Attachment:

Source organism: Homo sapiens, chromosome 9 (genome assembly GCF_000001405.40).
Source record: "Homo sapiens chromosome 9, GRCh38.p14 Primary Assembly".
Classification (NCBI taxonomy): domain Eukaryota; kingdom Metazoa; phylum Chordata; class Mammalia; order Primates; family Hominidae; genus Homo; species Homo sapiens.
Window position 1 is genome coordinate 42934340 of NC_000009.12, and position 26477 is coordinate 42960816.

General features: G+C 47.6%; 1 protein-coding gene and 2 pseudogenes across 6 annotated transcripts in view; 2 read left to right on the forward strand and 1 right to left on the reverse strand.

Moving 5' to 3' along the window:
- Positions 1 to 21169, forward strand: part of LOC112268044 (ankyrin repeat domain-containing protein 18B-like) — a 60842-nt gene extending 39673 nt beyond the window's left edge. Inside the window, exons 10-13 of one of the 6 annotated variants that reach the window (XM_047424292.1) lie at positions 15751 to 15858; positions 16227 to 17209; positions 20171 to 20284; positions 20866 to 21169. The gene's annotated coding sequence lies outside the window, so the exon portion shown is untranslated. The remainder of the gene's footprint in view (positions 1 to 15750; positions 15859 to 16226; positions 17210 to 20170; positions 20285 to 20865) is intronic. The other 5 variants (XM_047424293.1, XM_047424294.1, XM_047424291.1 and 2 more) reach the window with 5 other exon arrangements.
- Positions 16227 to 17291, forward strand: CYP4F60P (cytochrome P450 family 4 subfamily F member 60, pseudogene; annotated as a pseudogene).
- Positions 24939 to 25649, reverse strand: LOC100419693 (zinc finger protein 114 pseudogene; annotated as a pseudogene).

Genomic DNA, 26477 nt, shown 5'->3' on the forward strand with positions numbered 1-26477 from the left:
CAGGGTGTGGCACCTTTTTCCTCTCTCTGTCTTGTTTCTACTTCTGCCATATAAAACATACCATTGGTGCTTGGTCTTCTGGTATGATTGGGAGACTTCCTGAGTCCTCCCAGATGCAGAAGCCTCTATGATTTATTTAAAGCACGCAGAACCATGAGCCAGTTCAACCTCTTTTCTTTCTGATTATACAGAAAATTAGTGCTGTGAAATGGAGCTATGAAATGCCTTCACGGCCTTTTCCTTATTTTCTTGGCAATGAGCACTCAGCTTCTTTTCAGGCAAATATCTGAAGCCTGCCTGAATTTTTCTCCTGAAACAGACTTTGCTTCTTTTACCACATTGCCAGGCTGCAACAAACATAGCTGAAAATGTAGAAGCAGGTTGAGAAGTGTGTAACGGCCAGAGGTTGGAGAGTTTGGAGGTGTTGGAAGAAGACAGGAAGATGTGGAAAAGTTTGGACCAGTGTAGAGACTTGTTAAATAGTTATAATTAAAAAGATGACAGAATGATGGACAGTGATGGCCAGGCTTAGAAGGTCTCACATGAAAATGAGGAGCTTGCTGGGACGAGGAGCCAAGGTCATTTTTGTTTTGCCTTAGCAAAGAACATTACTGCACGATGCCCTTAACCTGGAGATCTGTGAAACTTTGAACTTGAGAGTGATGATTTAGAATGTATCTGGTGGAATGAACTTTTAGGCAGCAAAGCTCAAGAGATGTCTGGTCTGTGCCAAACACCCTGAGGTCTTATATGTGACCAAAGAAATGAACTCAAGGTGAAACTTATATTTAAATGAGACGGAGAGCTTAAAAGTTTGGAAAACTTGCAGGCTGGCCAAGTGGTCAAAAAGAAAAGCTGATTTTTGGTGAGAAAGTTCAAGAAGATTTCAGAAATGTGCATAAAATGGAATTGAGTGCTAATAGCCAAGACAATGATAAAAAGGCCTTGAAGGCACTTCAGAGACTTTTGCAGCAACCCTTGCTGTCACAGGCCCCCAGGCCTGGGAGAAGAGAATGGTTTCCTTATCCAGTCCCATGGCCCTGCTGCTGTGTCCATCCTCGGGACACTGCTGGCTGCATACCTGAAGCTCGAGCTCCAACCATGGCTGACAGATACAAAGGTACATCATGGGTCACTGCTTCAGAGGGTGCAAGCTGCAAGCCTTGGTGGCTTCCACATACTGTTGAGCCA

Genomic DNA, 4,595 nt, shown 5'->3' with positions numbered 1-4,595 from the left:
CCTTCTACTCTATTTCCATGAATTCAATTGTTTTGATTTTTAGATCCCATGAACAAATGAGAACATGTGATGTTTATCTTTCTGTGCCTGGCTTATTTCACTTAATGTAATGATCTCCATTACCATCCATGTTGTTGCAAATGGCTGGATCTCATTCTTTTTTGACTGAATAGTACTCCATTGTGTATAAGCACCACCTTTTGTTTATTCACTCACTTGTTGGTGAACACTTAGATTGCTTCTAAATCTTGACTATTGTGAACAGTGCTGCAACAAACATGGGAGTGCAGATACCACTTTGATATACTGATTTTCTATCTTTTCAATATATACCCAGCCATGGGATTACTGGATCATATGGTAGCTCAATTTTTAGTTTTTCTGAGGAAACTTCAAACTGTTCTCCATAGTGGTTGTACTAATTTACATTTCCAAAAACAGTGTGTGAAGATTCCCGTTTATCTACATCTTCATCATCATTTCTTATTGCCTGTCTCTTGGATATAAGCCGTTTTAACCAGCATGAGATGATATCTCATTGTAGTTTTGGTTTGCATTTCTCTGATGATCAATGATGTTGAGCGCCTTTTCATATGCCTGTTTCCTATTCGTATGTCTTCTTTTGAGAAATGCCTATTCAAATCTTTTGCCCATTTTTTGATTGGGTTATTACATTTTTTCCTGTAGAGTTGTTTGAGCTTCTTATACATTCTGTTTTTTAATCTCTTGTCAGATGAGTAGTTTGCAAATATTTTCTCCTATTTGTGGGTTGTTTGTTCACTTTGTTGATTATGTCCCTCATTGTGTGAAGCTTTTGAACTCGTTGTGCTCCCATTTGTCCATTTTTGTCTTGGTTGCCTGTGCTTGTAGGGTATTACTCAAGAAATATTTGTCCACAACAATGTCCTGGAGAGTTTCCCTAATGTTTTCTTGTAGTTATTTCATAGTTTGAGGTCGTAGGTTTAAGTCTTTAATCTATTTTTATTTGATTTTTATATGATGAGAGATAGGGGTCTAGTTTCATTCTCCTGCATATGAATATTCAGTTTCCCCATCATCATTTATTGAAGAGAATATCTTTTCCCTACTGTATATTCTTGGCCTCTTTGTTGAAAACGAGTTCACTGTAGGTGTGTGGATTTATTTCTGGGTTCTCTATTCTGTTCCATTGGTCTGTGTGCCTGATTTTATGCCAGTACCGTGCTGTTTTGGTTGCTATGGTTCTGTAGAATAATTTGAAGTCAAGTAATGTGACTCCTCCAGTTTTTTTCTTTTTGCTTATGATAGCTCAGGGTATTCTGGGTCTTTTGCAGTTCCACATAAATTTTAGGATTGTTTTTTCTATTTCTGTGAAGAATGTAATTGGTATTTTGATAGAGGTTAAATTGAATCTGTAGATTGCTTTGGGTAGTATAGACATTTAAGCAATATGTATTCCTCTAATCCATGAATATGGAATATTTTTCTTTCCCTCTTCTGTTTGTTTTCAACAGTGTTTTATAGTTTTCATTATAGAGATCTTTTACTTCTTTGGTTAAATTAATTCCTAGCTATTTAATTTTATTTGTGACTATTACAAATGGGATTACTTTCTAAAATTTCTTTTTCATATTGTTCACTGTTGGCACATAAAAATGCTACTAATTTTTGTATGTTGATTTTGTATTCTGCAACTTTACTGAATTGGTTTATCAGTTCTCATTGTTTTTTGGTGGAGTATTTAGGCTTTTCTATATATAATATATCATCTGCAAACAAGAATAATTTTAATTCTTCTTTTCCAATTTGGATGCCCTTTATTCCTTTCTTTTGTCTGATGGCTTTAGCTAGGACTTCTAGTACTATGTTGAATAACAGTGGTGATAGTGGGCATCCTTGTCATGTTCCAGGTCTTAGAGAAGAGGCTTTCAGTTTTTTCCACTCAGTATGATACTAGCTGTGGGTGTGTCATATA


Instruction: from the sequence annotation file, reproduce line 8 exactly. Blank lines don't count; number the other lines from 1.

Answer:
- Positions 16227 to 17291, forward strand: CYP4F60P (cytochrome P450 family 4 subfamily F member 60, pseudogene; annotated as a pseudogene).